WASHINGTON (Reuters) - SunCoke Energy Inc and Cokenergy LLC have agreed to pay a $5 million penalty to resolve alleged U.S. air pollution violations from their plant in East Chicago, Indiana, the U.S. Justice Department said on Thursday.
The settlement, which also requires the companies to rebuild their coke ovens to fix leaks, will result in annual emissions cuts of 680 pounds (308 kg) of lead, and nearly 1,900 pounds (862 kg) of sulfur dioxide and other pollutants, the department said. The ovens convert coal into coke, a fuel used in blast furnaces in iron ore smelting.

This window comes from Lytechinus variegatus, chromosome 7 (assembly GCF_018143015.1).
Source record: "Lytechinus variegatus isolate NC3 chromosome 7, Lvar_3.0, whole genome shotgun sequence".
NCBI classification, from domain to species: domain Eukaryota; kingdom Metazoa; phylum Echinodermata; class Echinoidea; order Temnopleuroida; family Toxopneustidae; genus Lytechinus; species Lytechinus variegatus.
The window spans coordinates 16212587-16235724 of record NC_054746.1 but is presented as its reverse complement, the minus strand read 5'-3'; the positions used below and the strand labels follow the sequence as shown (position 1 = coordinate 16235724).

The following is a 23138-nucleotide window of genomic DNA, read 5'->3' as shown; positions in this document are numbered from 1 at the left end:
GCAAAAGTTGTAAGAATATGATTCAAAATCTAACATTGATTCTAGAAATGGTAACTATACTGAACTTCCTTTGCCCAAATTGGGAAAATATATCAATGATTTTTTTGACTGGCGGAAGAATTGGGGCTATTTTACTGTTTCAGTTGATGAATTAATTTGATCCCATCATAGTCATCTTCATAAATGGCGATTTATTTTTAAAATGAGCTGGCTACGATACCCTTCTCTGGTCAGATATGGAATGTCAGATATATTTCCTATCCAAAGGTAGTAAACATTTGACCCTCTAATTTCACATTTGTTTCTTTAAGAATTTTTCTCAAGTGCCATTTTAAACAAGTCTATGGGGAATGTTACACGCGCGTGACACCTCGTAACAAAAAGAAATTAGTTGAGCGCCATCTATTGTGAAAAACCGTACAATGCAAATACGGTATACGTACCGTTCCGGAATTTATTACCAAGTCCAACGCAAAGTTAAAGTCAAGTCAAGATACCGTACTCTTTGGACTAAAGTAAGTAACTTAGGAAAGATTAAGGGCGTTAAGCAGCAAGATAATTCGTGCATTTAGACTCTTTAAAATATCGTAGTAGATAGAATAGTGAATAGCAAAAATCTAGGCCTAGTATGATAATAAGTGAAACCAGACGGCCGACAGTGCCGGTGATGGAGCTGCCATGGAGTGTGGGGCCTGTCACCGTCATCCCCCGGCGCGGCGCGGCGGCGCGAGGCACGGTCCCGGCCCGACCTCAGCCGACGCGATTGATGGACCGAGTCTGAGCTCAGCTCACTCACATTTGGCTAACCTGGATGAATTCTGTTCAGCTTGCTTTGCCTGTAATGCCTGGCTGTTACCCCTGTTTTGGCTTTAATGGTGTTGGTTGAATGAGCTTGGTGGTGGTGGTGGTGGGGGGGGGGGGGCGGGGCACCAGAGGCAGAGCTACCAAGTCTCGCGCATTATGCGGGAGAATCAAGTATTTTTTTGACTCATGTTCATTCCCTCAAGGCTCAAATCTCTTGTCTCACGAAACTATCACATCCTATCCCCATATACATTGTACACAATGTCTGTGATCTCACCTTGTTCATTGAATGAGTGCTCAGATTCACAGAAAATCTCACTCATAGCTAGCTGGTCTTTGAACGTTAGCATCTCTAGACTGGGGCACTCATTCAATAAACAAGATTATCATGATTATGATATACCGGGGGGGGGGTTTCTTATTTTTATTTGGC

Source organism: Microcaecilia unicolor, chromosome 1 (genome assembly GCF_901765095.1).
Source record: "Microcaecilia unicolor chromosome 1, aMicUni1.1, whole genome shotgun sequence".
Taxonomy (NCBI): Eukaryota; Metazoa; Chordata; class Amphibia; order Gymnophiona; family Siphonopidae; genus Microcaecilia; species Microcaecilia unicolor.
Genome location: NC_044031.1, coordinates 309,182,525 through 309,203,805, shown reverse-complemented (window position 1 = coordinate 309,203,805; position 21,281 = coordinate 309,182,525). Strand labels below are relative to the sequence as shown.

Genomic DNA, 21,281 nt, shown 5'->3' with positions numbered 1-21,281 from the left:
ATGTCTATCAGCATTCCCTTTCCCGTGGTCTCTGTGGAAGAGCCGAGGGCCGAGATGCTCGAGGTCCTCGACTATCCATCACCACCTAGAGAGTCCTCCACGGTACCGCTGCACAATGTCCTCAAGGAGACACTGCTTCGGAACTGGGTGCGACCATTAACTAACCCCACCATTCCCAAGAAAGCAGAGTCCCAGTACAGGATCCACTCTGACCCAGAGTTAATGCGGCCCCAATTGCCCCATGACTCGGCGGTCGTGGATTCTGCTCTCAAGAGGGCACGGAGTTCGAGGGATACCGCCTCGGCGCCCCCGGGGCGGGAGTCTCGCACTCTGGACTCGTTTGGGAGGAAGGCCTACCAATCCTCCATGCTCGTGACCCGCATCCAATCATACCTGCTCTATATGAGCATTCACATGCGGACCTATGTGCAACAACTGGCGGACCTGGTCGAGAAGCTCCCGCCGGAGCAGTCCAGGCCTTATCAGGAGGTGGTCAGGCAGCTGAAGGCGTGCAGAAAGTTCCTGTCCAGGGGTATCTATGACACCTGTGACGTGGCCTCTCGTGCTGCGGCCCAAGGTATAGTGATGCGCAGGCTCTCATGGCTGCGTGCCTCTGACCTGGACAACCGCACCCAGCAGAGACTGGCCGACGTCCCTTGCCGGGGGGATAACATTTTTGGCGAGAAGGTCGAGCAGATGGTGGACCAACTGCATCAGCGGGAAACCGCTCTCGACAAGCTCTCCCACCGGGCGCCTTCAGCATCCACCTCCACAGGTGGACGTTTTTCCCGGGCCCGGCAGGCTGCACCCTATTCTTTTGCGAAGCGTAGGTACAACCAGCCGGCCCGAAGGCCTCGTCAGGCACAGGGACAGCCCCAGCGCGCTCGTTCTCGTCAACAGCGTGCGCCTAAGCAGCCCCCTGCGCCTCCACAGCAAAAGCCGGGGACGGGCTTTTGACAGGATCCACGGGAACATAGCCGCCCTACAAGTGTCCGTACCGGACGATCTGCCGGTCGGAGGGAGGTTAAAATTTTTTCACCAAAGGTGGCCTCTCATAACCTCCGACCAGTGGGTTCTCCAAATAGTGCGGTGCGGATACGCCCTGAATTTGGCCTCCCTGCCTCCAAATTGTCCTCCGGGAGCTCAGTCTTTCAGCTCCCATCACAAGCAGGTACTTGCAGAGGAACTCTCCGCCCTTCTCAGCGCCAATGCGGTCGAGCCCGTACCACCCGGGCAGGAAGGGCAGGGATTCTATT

Additionally, Cokenergy will spend $250,000 on a lead abatement project in the East Chicago area to reduce lead hazards in schools, day-care centers, and other buildings.
Lead pollution harms brain function in children and can cause other health problems. Sulfur dioxide is a particulate that can harm human lungs and hearts.
The companies will pay the $5 million fine in equal amounts to the U.S. federal government and the state of Indiana, the department said.
Reporting by Timothy Gardner; Editing by James Dalgleish